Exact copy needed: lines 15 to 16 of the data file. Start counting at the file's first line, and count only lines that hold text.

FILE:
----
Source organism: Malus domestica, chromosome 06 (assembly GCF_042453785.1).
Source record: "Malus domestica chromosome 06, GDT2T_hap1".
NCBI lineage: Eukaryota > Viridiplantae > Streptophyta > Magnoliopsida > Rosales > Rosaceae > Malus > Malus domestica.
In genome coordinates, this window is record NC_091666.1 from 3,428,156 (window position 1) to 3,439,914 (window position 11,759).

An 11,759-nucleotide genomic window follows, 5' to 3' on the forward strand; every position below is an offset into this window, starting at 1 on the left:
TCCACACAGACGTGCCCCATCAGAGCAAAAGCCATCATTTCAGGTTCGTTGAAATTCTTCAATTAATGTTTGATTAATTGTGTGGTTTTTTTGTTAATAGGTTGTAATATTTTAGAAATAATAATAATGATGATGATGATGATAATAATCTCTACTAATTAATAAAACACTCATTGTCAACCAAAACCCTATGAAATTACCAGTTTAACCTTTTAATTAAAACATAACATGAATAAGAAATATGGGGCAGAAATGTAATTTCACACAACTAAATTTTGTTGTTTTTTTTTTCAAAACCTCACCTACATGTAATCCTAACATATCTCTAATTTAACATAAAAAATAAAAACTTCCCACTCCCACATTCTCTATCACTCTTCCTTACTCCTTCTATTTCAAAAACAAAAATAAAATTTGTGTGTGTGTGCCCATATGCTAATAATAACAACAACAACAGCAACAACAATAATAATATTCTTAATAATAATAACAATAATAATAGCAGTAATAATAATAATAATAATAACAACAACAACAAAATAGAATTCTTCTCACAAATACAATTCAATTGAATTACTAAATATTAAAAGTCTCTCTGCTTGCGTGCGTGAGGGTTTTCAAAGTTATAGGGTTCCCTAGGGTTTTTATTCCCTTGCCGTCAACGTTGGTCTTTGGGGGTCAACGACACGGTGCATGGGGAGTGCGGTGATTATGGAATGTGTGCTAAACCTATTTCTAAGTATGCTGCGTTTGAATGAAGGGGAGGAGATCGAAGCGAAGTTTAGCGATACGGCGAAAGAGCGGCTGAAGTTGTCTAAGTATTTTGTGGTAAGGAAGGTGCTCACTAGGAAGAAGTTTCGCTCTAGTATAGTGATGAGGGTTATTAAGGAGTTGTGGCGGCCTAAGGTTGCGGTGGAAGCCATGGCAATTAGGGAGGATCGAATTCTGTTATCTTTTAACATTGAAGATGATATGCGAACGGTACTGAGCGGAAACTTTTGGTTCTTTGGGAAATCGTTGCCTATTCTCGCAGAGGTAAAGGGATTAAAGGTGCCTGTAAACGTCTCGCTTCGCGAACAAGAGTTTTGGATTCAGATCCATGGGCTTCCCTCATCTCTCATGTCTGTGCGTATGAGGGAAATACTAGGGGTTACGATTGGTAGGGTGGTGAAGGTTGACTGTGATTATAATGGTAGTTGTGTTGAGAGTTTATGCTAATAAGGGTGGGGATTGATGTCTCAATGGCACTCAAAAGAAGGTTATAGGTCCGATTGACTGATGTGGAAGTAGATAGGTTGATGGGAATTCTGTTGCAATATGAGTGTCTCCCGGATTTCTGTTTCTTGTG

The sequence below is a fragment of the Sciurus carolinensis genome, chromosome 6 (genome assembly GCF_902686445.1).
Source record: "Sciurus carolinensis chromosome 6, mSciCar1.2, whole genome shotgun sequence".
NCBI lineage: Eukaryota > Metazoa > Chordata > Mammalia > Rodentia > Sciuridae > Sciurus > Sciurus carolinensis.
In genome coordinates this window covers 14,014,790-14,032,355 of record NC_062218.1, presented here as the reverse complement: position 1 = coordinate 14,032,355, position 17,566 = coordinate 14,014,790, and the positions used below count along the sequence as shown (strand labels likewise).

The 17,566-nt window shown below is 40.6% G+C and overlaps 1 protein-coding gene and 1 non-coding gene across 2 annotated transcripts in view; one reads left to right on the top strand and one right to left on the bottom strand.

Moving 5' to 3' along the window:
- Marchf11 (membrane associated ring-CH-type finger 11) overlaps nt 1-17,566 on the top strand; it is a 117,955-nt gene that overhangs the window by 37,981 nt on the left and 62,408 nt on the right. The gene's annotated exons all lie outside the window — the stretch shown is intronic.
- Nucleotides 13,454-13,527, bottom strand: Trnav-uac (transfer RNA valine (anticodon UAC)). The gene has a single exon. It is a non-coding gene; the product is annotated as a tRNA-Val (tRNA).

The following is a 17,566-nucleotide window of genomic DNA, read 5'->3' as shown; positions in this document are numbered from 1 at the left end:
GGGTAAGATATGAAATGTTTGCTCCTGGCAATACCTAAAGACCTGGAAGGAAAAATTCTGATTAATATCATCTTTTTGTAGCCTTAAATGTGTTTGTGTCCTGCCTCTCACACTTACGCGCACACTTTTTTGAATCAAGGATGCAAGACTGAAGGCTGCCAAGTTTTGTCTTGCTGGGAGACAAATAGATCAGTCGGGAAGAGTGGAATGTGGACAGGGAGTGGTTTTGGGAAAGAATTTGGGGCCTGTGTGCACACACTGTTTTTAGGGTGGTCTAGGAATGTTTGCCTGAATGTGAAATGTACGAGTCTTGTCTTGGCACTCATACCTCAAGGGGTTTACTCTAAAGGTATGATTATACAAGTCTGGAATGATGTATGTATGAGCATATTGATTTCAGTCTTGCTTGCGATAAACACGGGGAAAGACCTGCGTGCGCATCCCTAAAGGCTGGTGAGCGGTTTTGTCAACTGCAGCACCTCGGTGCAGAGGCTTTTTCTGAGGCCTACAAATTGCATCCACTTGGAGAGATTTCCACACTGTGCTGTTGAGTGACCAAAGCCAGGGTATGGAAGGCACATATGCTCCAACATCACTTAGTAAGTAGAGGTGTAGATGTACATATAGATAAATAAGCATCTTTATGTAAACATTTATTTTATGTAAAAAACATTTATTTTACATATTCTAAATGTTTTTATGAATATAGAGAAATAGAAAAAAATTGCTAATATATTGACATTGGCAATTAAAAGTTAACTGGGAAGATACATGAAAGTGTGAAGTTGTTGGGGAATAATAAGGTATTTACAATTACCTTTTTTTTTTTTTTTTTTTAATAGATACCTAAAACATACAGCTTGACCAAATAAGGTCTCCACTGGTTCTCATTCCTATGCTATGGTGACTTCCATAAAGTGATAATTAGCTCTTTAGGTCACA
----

The following is a 17,566-nucleotide window of genomic DNA, read 5'->3' as shown; positions in this document are numbered from 1 at the left end:
GGGTAAGATATGAAATGTTTGCTCCTGGCAATACCTAAAGACCTGGAAGGAAAAATTCTGATTAATATCATCTTTTTGTAGCCTTAAATGTGTTTGTGTCCTGCCTCTCACACTTACGCGCACACTTTTTTGAATCAAGGATGCAAGACTGAAGGCTGCCAAGTTTTGTCTTGCTGGGAGACAAATAGATCAGTCGGGAAGAGTGGAATGTGGACAGGGAGTGGTTTTGGGAAAGAATTTGGGGCCTGTGTGCACACACTGTTTTTAGGGTGGTCTAGGAATGTTTGCCTGAATGTGAAATGTACGAGTCTTGTCTTGGCACTCATACCTCAAGGGGTTTACTCTAAAGGTATGATTATACAAGTCTGGAATGATGTATGTATGAGCATATTGATTTCAGTCTTGCTTGCGATAAACACGGGGAAAGACCTGCGTGCGCATCCCTAAAGGCTGGTGAGCGGTTTTGTCAACTGCAGCACCTCGGTGCAGAGGCTTTTTCTGAGGCCTACAAATTGCATCCACTTGGAGAGATTTCCACACTGTGCTGTTGAGTGACCAAAGCCAGGGTATGGAAGGCACATATGCTCCAACATCACTTAGTAAGTAGAGGTGTAGATGTACATATAGATAAATAAGCATCTTTATGTAAACATTTATTTTATGTAAAAAACATTTATTTTACATATTCTAAATGTTTTTATGAATATAGAGAAATAGAAAAAAATTGCTAATATATTGACATTGGCAATTAAAAGTTAACTGGGAAGATACATGAAAGTGTGAAGTTGTTGGGGAATAATAAGGTATTTACAATTACCTTTTTTTTTTTTTTTTTTTAATAGATACCTAAAACATACAGCTTGACCAAATAAGGTCTCCACTGGTTCTCATTCCTATGCTATGGTGACTTCCATAAAGTGATAATTAGCTCTTTAGGTCACA